The ECOWAS Renewable Energy and Energy Efficiency Status Report, produced collaboratively by REN21 and ECREEE with lead authorship from the Worldwatch Institute, provides a regional perspective on the renewable energy and energy efficiency market and industry development in West Africa.
Launched on November 10, 2014, the report concludes that renewable energy and energy efficiency technologies have rapidly become cost effective solutions for overcoming the diverse energy challenges facing the ECOWAS region (Benin, Burkina Faso, Cabo Verde, Côte d’Ivoire, The Gambia, Ghana, Guinea, Guinea-Bissau, Liberia, Mali, Niger, Nigeria, Senegal, Sierra Leone, and Togo).
“It is clear that the ECOWAS Member States acknowledge the enormous potential that renewables and energy efficiency bring to accelerating energy access and meeting the region’s energy needs,” says Christine Lins, Executive Secretary of REN21. “Through their commitment to developing renewable energy and energy efficiency across the region, ECOWAS Member States have taken a proactive role in ensuring their ability to address current energy sector challenges through the uptake of renewables, while simultaneously building a resilient system that prepares the region to effectively meet future energy needs and ensures sustainable energy access for all.”
The Executive Director of ECREEE, Mahama Kappiah, says that non-availability of reliable and up-to-date energy information in West African countries constrains opportunities for investments in the energy sector. The ECOWAS Renewable Energy and Energy Efficiency Status Report is therefore a “tool to make information on these activities in the ECOWAS region readily available to different stakeholders, as well as to local and global investors, developers, and project promoters by showcasing the ECOWAS region as one of the most active regions in Africa for the promotion of renewables and energy efficiency.”
“This report presents countries undergoing rapid change, including in the energy sector,” says Alexander Ochs, Director of the Worldwatch Institute’s Climate and Energy Program. “While we are witnessing important projects throughout the region, most ECOWAS countries are just starting to make use of the enormous renewable energy potentials at their doorsteps—and on their roofs, too. With national policies and regional cooperation just taking shape, the big renewable energy boom in West Africa is yet to come. An economically, socially, and environmentally prosperous Africa can only be built on the foundation of a sustainable energy system.”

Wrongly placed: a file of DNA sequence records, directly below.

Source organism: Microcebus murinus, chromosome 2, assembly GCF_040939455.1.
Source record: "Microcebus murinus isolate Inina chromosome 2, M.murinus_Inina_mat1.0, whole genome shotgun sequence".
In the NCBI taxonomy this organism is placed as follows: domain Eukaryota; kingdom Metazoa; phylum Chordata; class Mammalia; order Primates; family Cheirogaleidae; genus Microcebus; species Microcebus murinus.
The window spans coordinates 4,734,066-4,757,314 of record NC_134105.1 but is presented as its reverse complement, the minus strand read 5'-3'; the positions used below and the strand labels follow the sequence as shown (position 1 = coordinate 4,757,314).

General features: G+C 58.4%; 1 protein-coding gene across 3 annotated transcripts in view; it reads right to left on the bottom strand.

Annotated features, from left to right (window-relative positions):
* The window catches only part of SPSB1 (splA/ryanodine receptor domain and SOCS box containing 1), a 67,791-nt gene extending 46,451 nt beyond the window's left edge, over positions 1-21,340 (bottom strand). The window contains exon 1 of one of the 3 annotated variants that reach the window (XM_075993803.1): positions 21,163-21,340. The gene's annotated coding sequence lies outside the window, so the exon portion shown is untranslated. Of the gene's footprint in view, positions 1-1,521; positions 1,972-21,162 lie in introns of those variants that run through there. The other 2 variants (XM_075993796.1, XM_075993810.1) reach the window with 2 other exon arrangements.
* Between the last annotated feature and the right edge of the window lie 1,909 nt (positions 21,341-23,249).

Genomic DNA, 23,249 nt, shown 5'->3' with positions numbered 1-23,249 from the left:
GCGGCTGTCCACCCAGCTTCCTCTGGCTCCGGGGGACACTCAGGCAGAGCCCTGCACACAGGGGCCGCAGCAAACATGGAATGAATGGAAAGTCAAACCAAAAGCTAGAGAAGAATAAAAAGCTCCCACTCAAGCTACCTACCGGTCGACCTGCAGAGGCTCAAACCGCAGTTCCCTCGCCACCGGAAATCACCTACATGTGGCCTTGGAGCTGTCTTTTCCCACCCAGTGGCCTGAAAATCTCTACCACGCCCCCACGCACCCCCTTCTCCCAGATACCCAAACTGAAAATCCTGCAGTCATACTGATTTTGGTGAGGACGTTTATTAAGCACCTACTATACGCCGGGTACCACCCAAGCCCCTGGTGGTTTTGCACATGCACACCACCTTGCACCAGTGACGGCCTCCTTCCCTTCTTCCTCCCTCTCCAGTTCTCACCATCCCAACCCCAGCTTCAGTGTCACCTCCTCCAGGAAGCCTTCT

The ECOWAS Renewable Energy and Energy Efficiency Status Report, covers recent developments and trends in the energy sector in the ECOWAS region. It uses up-to-date renewable energy data, provided by network of contributors from and around West Africa, and is targeted at policymakers, industry, investors and civil society to enable them to make informed decisions about the diffusion of renewable energy. By design, the report does not provide any analysis or forecasts.
Some Key Findings:
- As of early 2014, the ECOWAS region had an installed capacity of 39 megawatts (MW) of grid-connected renewable electricity (excluding hydropower). The total installed renewable capacity, including hydro, was 4.8 gigawatts (GW).
- Renewable energy technologies account for an estimated 28.8 percent of the region’s total installed capacity of grid-connected electricity.
- Regional new investment in renewable power and fuels from six leading ECOWAS Member States (Nigeria, Senegal, Ghana, Côte d’Ivoire, Liberia, and Sierra Leone) was USD 29.7 million in 2013, down significantly from the peak of USD 370 million in 2011.
- Guinea-Bissau, Ghana, and Sierra Leone are regional leaders in the contribution of renewables to their final energy consumption—at 30.3 percent, 22.4 percent, and 19 percent, respectively, in early 2014—largely as a result of their use of modern biomass.
- Hydropower accounted for 57 percent of total installed electricity capacity in Ghana; it also played a significant role in Guinea (34.2 percent), Togo (28.8 percent), Côte d’Ivoire (28.2 percent), and Nigeria (16.2 percent). As of early 2014, only 19 percent of the ECOWAS region’s estimated 25 GW of hydropower potential had been exploited.
- Wind energy provided 27 MW of installed electricity capacity, with 25.5 MW of this coming from Cabo Verde’s Cabeolica wind farm, sub-Saharan Africa’s first commercial-scale public-private partnership.
- Cabo Verde leads the ECOWAS region in installed capacity of grid-connected solar photovoltaics (PV), with 6.4 MW. Ghana has an installed capacity of 1.92 MW.
- The region’s use of solar PV technology is limited largely to distributed and off-grid functions. Senegal leads with installed capacity of 21 MW, followed by Nigeria with 20 MW and Niger with 4 MW.
- By the end of 2014, 13 ECOWAS Member States had adopted renewable energy support policies, with all 15 Member States having at least one policy or one target at the national level promoting renewable energy technology development.
- As of early 2014, feed-in tariffs had been adopted by Ghana and Nigeria and were being developed in the Gambia and Senegal. Cabo Verde became the first and only country within the ECOWAS region to adopt net metering.
- As of early 2014, the share of the population using improved biomass cook stoves was 20 percent in the Gambia, 16 percent in Senegal, 10 percent in Sierra Leone, 6 percent in Nigeria, and 2.1 percent inBurkina Faso.
- As of early 2014, eight ECOWAS Member States—Benin, Cabo Verde, The Gambia, Guinea, Mali, Nigeria, Senegal, and Togo—had energy-efficient lighting initiatives.
- Benin, Côte d’Ivoire, and Nigeria have established domestic programs for energy efficiency in the building sector.